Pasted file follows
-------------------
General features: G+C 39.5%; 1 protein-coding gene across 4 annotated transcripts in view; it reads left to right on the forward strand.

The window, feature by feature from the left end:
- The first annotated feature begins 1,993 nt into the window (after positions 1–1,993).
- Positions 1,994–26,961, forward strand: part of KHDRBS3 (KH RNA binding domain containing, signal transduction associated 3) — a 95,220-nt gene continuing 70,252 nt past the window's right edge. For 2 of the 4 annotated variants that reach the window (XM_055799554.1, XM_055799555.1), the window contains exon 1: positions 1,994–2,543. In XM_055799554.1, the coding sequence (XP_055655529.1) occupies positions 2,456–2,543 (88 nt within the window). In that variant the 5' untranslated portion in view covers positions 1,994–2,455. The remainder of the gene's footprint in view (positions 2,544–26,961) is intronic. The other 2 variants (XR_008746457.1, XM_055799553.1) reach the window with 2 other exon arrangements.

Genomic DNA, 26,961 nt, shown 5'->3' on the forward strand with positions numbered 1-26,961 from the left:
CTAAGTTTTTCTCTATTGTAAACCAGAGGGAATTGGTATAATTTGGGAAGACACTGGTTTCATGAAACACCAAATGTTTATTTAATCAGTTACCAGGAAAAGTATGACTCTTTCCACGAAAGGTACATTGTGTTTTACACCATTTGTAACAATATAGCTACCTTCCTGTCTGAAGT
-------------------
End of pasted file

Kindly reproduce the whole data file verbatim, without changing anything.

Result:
General features: G+C 39.5%; 1 protein-coding gene across 4 annotated transcripts in view; it reads left to right on the forward strand.

The window, feature by feature from the left end:
- The first annotated feature begins 1,993 nt into the window (after positions 1–1,993).
- Positions 1,994–26,961, forward strand: part of KHDRBS3 (KH RNA binding domain containing, signal transduction associated 3) — a 95,220-nt gene continuing 70,252 nt past the window's right edge. For 2 of the 4 annotated variants that reach the window (XM_055799554.1, XM_055799555.1), the window contains exon 1: positions 1,994–2,543. In XM_055799554.1, the coding sequence (XP_055655529.1) occupies positions 2,456–2,543 (88 nt within the window). In that variant the 5' untranslated portion in view covers positions 1,994–2,455. The remainder of the gene's footprint in view (positions 2,544–26,961) is intronic. The other 2 variants (XR_008746457.1, XM_055799553.1) reach the window with 2 other exon arrangements.

Genomic DNA, 26,961 nt, shown 5'->3' on the forward strand with positions numbered 1-26,961 from the left:
CTAAGTTTTTCTCTATTGTAAACCAGAGGGAATTGGTATAATTTGGGAAGACACTGGTTTCATGAAACACCAAATGTTTATTTAATCAGTTACCAGGAAAAGTATGACTCTTTCCACGAAAGGTACATTGTGTTTTACACCATTTGTAACAATATAGCTACCTTCCTGTCTGAAGT